On a hot afternoon in August, a candidate for Madera City Council District 5, Elsa Mejia, 32, met at her parents’ house with Minerva Mendoza, 31, and Jose Eduardo Chavez, 28, to discuss the state of her campaign and their role as new campaign managers. When Elsa left the house briefly, Mendoza and Chavez took the opportunity to reorganize the garage of the house as a campaign headquarters.
Mejia and her campaign managers are all of Mixtec origin; Mixtecs are one of the 16 indigenous communities of Oaxaca, Mexico. And none of them had previous political experience—besides voting. In fact, no one involved with Mejia’s campaign had prior political experience.
But on Nov. 2, the day of the special election to fill the District 5 vacancy, the talent, intelligence and maturity of the young, inexperienced team showed off. They transformed the campaign into a true community dialogue and political education. The result? Mejia obtained an overwhelming victory with 61.38% of the votes and greater electoral participation. Slowly, Mejia’s garage returned to normal.
Mejia was born in Fresno but she has spent all her life in Madera, a rural city of more than 64,000 people, with a big percentage of immigrant workers from Oaxaca.
A granddaughter of a bracero farmworker, her parents followed the path of thousands of migrant workers who came to California to work in the fields of the San Joaquin Valley.
Since she was young, Mejia has been involved in community projects. Later, she studied journalism at Fresno State. She worked 10 years at the Madera Tribune, was the editor of Fresno’s monthly Community Alliance and currently works at a local union.
“I am happy, this was a team effort of many people, and a serious dialogue with my constituency, in which they expressed their concerns and their vision for the district,” said Mejia shortly after her victory was made official. “To make Madera a better place to live, all City Council members have to work together.”
During the intense campaign, there were two debates. The first took place on Oct. 20, and it was organized by Madera Young Professionals. The second one, on Oct. 25, was organized by the Madera Coalition for Community Justice.
In both debates, Mejia had the chance to explain her vision for the district and to respond to numerous questions. Her opponent, Matilda Villafan, didn’t participate in either debate. Villafan had the strong support of the mayor, Santos Garcia, and the Madera County Democratic Party. Mejia chose to run as an independent.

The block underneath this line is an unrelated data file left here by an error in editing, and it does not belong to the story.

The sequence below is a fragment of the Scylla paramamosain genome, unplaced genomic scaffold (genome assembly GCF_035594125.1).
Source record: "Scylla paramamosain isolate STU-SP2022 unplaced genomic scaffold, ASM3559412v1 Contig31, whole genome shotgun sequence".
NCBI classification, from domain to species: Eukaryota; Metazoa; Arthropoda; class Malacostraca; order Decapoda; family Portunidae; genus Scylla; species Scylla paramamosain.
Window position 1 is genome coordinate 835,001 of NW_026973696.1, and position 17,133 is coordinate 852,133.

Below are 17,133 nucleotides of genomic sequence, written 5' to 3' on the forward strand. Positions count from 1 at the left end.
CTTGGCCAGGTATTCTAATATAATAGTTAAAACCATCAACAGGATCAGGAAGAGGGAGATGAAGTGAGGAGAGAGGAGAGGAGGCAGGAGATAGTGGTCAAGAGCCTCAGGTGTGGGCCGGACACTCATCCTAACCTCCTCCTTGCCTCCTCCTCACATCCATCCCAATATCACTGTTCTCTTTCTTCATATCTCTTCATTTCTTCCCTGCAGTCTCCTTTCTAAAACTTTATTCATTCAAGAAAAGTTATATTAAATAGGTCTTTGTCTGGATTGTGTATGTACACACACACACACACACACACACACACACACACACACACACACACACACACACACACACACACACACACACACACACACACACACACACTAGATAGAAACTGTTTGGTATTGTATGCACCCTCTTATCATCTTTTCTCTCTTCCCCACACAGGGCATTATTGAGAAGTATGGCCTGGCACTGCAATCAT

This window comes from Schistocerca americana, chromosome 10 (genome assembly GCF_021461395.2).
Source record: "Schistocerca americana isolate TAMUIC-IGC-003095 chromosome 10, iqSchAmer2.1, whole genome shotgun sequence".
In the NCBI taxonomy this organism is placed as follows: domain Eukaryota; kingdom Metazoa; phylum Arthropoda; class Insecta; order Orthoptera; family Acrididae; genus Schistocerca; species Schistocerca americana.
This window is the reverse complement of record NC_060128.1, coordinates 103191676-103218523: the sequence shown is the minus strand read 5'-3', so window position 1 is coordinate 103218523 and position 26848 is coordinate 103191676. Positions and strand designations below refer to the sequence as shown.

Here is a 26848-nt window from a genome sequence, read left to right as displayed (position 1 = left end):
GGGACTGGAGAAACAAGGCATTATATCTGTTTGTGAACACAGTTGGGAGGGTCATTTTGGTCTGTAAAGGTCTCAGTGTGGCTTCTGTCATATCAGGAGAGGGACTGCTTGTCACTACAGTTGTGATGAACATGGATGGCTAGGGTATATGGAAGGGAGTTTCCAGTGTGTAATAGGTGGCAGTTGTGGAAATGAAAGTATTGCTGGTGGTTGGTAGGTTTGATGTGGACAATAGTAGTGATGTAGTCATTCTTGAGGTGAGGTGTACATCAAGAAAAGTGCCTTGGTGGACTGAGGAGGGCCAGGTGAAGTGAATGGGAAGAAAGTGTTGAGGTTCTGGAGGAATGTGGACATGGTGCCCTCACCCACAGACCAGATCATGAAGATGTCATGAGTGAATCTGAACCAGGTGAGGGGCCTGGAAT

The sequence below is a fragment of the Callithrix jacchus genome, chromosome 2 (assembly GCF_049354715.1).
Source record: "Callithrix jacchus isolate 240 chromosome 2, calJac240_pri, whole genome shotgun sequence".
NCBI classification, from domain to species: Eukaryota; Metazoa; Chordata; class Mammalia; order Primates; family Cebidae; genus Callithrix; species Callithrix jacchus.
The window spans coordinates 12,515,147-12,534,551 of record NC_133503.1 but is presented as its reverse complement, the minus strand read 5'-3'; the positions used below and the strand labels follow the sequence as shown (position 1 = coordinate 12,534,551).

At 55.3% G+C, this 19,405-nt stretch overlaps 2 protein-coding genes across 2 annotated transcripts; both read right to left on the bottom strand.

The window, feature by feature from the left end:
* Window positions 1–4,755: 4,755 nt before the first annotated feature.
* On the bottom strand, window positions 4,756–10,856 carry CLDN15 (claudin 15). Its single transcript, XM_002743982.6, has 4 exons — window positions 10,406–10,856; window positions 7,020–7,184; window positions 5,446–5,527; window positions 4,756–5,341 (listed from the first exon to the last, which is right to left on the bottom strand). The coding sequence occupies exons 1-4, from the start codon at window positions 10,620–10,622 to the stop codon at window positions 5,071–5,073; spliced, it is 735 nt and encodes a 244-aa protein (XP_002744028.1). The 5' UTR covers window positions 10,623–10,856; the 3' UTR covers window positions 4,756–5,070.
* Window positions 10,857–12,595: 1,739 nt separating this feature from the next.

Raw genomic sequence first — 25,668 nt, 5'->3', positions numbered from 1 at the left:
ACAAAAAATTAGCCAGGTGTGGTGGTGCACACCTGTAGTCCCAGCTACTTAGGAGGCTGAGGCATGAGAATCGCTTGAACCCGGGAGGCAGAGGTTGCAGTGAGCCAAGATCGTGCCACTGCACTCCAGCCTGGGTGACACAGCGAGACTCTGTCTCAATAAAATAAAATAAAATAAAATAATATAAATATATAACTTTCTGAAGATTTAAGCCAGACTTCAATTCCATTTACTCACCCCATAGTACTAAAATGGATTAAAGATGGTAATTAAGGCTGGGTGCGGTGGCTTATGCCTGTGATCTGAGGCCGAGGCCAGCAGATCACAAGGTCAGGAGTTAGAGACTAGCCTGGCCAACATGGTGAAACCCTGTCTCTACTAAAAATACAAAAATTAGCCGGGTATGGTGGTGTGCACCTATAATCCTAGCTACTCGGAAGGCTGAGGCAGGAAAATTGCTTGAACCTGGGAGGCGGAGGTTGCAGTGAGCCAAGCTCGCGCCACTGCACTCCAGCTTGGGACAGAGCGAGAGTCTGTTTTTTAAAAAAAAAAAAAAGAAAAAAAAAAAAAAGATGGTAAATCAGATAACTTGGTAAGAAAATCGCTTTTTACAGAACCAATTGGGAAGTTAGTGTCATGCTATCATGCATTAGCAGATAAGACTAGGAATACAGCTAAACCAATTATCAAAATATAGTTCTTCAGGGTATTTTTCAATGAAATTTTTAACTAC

“Elsa represents part of the community, she is part of it and I think people felt it that way,” said Johanna Torres, 32, Mejia’s campaign treasurer. “I am sure she will try to keep good communication with her constituency.”
Torres mentioned that Mejia’s campaign created interest among young people and immigrant groups. “We noticed big enthusiasm, and in this election more people than normal voted. I would like to see more people attending the city’s meetings.”
At the beginning of October, Mejia’s campaign was shocked when it realized that dozens of her signs had been stolen, even those in the front yard of her parents’ house. Her opponent didn’t report being a victim of a similar crime.
Clearly, someone was concerned about Mejia’s growing momentum. During her campaign, Mejia talked about supporting small businesses, youth programs, street safety and making visible the presence of immigrant workers who are politically ignored.
Her participation at the Sept. 25 Old Timers’ Parade, which covers part of District 5, was memorable. Her float featured a traditional Oaxacan music band (the San Martin Itunyoso band, mostly composed of young Triquis, another of the indigenous communities of Oaxaca) and the Diablitos, traditional Mixtec dancers, with their sophisticated costumes and masks brought from Oaxaca. Many participants at the parade showed their emotion at the music and the dances.
“Yeah, there are lots of people of Mexican origin in District 5, and many of them are from Oaxaca. And our culture is never exposed at public events organized by the City,” said Daisy Mejia, 35, Mejia’s oldest sibling. “This had an impact, many people felt identified.”
Besides Daisy, Mejia has other siblings: Emanuel, 31, Patsy, 23, and Irvin, 23. Four of them attended four-year colleges and one is a professional auto mechanic. Not bad for a family of farmworkers who were undocumented a big part of their life.
Mejia is aware that she will be part of a local government on which to achieve improvements for the city she will need to negotiate with her colleagues. However, she wants to help her community raise its voice—a voice that remains mostly ignored and marginalized since its presence started to be noticed in the San Joaquin Valley in the mid-1980s. She has taken an important step forward not only by winning the election but also by exposing this community and its culture.
The new Madera City Council member will be sworn in on Dec. 1.